The gold market in Dubai, chock-a-block with over 300 Indian jewellery shops, will likely reach dizzying heights both in volume and value once the free trade agreement between India and the United Arab Emirates (UAE) kicks in. The trade pact, likely to be effective from May 1, has clubbed Indian gold with other items that will attract zero import duty, down from the current level of 5%. But gold producers and retailers that ET spoke to on the condition of anonymity are concerned that the agreement does not have any provisions to address smuggling of the yellow metal from Dubai and other cities of the UAE into India.

“Grey business in gold is a big problem for honest jewellers. In India, every showroom has a different price for the same piece of gold jewellery as some jewellers procure the inputs from the grey market. To restrain smuggling, the customs duty on gold bars in India should not be more than 3-4% (down from 7.5% now),” said Abdul Salam KP, vice chairman of Malabar Gold and Diamonds. He runs India’s second-largest gold jewellery company in terms of revenue, (second to Tanishq) with 24 outlets in Dubai itself, out of 58 in the UAE. Salam, however, quickly adds that the recent trade pact – the Comprehensive Economic Partnership Agreement (CEPA) – will bolster gold jewellery exports from India to the UAE, and his company plans to add more retail outlets in Dubai.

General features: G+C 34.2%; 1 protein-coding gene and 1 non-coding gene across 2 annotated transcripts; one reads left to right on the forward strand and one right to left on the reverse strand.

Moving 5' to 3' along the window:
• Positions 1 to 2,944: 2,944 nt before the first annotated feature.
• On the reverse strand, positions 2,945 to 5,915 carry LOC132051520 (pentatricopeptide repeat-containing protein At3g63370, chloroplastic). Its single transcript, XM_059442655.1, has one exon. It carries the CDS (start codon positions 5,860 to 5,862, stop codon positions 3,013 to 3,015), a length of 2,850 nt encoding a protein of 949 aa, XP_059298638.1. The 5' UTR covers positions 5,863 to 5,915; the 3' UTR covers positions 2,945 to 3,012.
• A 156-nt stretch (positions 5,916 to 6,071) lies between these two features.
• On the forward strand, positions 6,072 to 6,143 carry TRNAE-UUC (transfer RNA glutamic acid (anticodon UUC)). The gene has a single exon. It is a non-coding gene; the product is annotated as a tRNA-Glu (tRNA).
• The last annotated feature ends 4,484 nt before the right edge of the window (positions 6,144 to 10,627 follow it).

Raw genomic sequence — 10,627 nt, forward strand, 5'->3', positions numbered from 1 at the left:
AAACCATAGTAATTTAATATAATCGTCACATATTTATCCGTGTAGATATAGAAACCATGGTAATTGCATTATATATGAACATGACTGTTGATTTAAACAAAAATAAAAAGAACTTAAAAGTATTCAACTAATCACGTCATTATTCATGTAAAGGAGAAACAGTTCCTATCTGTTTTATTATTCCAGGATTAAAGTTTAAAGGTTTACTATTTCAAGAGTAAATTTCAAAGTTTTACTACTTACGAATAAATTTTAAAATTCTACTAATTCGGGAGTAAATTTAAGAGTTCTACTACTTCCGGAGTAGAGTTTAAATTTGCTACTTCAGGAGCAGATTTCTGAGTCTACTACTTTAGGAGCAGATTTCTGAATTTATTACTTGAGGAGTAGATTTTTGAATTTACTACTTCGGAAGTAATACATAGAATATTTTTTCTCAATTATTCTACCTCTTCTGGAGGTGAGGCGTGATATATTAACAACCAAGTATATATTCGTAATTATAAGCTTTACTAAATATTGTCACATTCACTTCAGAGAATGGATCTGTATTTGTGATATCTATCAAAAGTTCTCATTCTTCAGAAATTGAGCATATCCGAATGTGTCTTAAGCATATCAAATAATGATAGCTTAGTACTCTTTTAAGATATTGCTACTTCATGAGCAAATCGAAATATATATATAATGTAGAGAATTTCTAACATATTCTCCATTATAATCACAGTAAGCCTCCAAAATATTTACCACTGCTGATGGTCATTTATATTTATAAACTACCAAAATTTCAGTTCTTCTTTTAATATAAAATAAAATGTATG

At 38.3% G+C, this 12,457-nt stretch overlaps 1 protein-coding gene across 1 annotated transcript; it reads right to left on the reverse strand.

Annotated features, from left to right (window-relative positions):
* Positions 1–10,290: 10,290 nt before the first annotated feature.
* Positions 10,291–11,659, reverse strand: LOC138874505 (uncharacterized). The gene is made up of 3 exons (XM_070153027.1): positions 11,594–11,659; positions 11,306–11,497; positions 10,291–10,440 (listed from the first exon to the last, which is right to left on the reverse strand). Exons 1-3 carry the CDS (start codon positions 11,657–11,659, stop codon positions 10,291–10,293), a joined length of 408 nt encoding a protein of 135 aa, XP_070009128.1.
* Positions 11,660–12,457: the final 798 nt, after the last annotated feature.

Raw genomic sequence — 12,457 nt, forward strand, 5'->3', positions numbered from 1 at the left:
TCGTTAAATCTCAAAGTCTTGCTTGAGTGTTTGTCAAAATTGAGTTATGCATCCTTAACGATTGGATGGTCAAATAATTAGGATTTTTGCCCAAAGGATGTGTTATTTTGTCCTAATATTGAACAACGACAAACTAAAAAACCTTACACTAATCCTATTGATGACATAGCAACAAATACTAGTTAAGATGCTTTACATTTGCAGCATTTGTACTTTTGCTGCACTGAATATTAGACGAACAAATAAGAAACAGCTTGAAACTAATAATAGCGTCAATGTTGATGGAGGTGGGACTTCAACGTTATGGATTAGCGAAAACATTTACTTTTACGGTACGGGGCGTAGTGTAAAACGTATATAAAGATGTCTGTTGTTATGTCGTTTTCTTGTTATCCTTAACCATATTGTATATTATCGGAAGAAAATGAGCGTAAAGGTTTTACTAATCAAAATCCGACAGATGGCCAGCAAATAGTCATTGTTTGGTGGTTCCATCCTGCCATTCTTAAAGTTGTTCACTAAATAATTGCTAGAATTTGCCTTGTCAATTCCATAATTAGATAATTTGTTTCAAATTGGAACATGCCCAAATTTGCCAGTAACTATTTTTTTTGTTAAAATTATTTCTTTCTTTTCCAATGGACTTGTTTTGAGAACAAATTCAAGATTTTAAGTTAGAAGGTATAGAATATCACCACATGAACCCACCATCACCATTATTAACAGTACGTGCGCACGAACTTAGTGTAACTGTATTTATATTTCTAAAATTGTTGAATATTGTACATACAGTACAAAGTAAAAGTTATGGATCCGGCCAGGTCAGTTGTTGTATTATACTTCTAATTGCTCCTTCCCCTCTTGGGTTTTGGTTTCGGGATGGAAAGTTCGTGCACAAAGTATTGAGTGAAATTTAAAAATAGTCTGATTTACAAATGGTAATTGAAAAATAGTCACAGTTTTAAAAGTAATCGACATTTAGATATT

In addition to the concealment of gold by non-resident Indians and Indian tourists returning from the Gulf, there exists a well-oiled system of smuggling gold bards, which are used to manufacture jewellery back in India. According to a customs officer, some of the innovative methods deployed by smugglers of late include concealment of gold pastes in face masks and hiding gold granules in containers of Tang orange instant drinks shipped by couriers.

A commerce ministry officer connected to the negotiation process of the CEPA said the trade pact had weighed in the smuggling angle seriously. “For the UAE, we have decided to give 1% concession of import duty on gold bars. So the new duty at the current level will be 6.5%. In the case of gold jewellery, the current import duty is 20%. As part of the CEPA, we are reducing it from 20 to 15% in a span of five years,” he said, however, adding that there will be a limitation to the volume for availing such a concession. “India will allow import of gold bars only upto 2.5 tonnes a year. It will initially start with 0.5 tonnes in the first year which will keep rising till it reaches 2.5 tonnes (maximum limit) in the fifth year,” the officer added.


Indians, Pakistanis and Bangladeshis are the main buyers of gold in Dubai, and many are buying the precious metal as an investment, according to retailers who ET spoke to. Gold is around 10-12% cheaper in Dubai than in Indian, which is an incentive for rich Indian families to even fly to the emirate to make purchases ahead of family weddings, they explained.

“Gems and jewellery export from India to the UAE is about $10 billion. This should rise to $15 bn in the next two years thanks to the trade pact,” said Colin Shah, chairman of the Gem and Jewellery Export Promotion Council (GJEPC).


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